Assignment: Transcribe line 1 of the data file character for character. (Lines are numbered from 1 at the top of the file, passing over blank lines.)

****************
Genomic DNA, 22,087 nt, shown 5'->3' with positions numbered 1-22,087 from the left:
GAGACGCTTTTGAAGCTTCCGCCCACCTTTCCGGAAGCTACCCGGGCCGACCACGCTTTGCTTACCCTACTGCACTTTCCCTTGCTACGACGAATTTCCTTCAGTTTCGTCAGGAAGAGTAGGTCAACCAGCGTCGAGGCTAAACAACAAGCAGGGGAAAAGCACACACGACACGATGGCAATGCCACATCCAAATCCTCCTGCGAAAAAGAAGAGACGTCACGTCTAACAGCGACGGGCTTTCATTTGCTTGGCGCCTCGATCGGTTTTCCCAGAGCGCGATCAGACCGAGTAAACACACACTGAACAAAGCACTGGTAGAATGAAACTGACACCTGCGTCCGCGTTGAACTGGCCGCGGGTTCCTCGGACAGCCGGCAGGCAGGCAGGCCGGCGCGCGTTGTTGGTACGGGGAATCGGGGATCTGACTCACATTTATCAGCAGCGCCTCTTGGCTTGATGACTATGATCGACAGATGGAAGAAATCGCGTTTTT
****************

Genomic DNA, 22,087 nt, shown 5'->3' with positions numbered 1-22,087 from the left: